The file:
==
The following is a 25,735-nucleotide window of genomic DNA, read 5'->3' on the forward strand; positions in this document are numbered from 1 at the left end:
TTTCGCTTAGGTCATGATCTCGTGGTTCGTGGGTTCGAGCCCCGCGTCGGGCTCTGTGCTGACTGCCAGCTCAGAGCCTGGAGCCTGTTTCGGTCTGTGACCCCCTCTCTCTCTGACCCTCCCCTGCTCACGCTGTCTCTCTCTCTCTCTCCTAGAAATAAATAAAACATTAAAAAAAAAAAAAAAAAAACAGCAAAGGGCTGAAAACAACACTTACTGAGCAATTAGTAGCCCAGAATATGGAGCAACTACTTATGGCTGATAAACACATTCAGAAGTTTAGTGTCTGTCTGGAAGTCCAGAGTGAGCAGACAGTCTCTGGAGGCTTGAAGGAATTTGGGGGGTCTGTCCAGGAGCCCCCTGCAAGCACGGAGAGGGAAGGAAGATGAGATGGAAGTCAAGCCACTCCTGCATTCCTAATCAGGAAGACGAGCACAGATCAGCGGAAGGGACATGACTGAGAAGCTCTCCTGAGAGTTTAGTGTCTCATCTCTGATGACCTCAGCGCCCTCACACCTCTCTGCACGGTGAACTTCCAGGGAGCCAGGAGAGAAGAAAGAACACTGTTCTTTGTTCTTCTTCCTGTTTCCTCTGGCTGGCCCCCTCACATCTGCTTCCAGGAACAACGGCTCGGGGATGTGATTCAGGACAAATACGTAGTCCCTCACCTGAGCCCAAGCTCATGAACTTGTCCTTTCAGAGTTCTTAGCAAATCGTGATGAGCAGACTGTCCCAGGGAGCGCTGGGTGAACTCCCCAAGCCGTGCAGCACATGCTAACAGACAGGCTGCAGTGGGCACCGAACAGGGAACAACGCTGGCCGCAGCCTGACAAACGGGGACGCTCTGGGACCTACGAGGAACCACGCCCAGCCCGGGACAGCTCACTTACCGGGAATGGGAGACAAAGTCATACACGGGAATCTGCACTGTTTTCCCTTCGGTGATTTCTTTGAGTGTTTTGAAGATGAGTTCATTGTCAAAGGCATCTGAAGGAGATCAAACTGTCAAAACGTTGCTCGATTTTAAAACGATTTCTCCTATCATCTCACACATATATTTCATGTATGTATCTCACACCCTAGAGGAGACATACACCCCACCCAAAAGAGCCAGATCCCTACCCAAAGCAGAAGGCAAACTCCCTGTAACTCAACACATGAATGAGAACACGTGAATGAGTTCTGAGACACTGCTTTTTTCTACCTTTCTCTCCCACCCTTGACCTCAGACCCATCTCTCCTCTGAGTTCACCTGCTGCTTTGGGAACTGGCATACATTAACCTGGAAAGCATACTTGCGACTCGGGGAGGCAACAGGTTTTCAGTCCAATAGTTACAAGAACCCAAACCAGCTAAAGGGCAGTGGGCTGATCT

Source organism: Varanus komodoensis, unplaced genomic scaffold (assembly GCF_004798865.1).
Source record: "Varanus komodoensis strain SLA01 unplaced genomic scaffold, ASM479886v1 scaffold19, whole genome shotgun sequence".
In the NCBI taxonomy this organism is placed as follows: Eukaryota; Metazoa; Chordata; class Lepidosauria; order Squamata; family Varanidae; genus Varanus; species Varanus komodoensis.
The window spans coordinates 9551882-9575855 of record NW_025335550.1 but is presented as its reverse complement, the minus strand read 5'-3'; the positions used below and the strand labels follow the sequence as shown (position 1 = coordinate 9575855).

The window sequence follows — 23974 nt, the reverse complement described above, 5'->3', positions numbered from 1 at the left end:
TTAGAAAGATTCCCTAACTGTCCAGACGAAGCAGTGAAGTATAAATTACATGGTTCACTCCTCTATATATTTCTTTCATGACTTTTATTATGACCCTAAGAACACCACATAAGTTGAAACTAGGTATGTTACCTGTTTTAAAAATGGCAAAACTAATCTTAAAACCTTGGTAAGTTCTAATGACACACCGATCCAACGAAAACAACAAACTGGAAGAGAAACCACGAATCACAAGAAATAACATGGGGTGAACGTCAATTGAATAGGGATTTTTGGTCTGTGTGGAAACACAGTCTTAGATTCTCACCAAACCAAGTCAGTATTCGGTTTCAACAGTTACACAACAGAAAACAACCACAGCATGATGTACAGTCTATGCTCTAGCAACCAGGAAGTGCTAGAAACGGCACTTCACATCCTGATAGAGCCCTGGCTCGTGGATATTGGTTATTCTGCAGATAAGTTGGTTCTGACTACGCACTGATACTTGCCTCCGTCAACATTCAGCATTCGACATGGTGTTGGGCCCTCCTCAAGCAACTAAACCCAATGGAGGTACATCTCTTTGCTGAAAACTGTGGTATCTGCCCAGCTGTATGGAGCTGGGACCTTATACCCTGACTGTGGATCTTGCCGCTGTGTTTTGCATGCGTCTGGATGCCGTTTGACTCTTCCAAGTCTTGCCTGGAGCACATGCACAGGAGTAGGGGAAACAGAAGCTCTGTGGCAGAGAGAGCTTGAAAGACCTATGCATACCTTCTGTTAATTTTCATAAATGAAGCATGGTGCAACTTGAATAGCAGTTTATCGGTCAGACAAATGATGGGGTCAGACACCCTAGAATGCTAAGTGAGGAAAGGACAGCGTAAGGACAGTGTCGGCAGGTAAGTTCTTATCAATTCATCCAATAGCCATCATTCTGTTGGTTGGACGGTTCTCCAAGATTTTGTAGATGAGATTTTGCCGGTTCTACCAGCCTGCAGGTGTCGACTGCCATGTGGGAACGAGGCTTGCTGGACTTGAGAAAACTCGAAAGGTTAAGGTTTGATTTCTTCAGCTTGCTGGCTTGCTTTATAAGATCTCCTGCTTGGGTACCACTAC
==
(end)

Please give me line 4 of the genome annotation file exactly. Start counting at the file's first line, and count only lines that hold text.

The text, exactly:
Source record: "Varanus komodoensis strain SLA01 unplaced genomic scaffold, ASM479886v1 scaffold19, whole genome shotgun sequence".